June 2, 2003
Agustin De Mello succumbs to cancer
By ROBYN MOORMEISTER
Sentinel staff writer
Agustin De Mello, a Santa Cruz resident known for his sometimes peculiar behavior, his alleged genius son and numerous brushes with the law died from bladder cancer Friday night in a Santa Clara nursing home. He was 73.
De Mello was a technical writer, talented flamenco guitarist and weightlifting enthusiast, who lived in Santa Cruz for most of his last 19 years where he earned a reputation for having a tenacious pursuit of perfection.
"He was definitely very eccentric, very far out there," said his son Adragon De Mello, 26.
The senior De Mello first made headlines in 1988 when Adragon, then 11 years old, graduated from UC Santa Cruz with a bachelors degree in mathematics. At the time, he was the youngest person to ever graduate college.
But the achievement drew criticism. After the father-son pair made appearances on such shows as 60 Minutes, 48 Hours and the Arsenio Hall Show, De Mello was accused by some, including Adragons mother Cathy Gunn and his sons former instructors, of pushing his son too hard.
"He put a lot of pressure on me," said the younger De Mello, who now lives in Sunnyvale with his mother and works at Home Depot in Palo Alto.
The father-son relationship began to unravel in September 1988 when Adragons mother accused De Mello of making a suicide pact with his son, landing him temporarily in the psychiatric ward at Dominican Hospital.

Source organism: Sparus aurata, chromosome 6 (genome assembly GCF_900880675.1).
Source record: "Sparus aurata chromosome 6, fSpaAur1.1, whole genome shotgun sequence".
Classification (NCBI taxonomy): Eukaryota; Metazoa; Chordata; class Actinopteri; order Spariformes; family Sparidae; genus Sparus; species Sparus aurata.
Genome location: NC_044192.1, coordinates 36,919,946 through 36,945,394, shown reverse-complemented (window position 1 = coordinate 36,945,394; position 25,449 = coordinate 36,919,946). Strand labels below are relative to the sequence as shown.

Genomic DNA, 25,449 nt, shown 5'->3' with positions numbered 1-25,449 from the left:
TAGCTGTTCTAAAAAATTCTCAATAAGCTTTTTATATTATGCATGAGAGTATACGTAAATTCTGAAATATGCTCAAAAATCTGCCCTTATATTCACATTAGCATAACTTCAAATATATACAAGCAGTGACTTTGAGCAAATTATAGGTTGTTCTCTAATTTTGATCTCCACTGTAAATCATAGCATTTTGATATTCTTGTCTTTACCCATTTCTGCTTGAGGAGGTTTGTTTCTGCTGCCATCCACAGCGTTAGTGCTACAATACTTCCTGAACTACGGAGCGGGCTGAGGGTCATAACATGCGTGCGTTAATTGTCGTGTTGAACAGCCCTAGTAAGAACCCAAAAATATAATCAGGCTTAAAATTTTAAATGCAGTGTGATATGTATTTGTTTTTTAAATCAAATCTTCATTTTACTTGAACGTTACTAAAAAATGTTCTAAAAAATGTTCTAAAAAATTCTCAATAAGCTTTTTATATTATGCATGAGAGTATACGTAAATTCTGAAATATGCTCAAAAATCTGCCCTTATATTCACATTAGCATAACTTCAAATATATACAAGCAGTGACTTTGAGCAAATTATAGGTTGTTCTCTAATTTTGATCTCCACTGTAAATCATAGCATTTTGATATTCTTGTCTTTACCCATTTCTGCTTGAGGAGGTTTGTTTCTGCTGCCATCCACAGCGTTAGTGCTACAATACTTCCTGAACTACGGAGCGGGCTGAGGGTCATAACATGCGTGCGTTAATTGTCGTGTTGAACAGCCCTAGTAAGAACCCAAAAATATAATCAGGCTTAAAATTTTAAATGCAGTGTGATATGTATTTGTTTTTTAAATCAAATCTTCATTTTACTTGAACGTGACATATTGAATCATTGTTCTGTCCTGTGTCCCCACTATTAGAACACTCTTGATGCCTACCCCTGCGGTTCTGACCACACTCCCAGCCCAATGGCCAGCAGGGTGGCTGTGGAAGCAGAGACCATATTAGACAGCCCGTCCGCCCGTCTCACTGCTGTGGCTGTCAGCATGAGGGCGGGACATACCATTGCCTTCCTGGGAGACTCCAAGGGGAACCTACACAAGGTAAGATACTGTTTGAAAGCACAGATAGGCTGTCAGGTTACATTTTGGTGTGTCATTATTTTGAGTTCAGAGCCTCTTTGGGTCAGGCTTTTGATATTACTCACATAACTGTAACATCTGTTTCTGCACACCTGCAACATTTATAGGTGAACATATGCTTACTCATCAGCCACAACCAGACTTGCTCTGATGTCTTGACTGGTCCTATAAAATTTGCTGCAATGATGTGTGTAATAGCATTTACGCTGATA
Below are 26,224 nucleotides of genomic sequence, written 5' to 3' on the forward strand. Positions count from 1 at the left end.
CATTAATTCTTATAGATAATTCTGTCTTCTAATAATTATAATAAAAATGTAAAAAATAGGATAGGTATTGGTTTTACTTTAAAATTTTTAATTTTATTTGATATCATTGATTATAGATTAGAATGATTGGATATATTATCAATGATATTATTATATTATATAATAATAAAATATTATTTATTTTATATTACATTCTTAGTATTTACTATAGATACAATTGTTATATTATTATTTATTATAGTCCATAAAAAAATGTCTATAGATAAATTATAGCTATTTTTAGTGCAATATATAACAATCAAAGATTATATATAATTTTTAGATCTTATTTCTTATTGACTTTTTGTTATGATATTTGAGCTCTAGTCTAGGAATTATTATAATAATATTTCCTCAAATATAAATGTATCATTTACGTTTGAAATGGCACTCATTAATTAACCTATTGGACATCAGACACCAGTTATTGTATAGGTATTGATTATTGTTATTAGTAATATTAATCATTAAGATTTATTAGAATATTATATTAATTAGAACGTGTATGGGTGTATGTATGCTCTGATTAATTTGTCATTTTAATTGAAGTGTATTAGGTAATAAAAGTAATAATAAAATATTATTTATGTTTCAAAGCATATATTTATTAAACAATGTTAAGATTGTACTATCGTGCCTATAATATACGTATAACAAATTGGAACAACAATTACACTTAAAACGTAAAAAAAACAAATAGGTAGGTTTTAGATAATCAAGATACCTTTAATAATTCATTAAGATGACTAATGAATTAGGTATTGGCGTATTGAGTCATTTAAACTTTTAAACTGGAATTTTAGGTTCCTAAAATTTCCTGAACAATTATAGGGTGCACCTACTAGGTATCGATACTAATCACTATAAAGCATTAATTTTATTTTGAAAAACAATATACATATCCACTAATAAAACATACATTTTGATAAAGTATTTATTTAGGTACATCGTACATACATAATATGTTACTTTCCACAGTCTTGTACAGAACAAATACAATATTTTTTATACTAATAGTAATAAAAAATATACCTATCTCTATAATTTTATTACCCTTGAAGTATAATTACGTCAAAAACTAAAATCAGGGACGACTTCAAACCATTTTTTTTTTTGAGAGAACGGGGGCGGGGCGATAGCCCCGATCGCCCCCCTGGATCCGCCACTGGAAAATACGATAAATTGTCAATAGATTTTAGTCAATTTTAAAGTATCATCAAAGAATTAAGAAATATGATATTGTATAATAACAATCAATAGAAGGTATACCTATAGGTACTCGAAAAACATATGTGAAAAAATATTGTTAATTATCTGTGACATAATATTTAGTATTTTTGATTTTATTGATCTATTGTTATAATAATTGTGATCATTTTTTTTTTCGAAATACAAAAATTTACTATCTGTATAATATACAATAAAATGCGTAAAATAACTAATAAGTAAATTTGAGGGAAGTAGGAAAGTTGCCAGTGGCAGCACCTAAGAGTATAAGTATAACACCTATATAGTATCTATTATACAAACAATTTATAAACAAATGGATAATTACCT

In high-profile incidents to follow, De Mello led police on a high speed chase on Highway 1 in July 1990, and in March 2001, he held off police in a four-hour standoff with a loaded gun at his West Cliff Drive home.
His son says his eccentric behavior in his last years worsened because of the cancer, but that "he was always very morbid."
"He was depressed for a large part of his life," the junior De Mello said. "He was always the pessimist. It was always the worst case scenario."
After college, the junior De Mello went back to junior high to attend school with kids his own age. He has not fulfilled his fathers very public wish that he excel in astrophysics.
De Mello was featured in Esquire magazine in November 2002 after he released a CD compilation of his lifelong works on the flamenco guitar.
"He played flamenco guitar for 50 years," the junior De Mello said. "He was great. He got lucky and played a few gigs in Santa Cruz and the Whole Enchilada in Moss Landing."
De Mello grew up in Vermont and moved to California in 1969. He received his bachelors degree in English at UCLA.
He is survived by Adragon and his 41-year-old adopted son from a previous marriage, Brad Farha of West Virginia.
De Mello said his father had been battling bladder cancer for the past three years, but still managed to lift weights and attend weightlifting competitions.
For the last five months of his life, he was in and out of the Valley House Care Center in Santa Clara.
A burial and private memorial service for De Mello will be in Moss Landing.
"He liked it there because its secluded," De Mello said. "Theres a lot of ocean breeze. He always loved the ocean."
Contact Robyn Moormeister at firstname.lastname@example.org.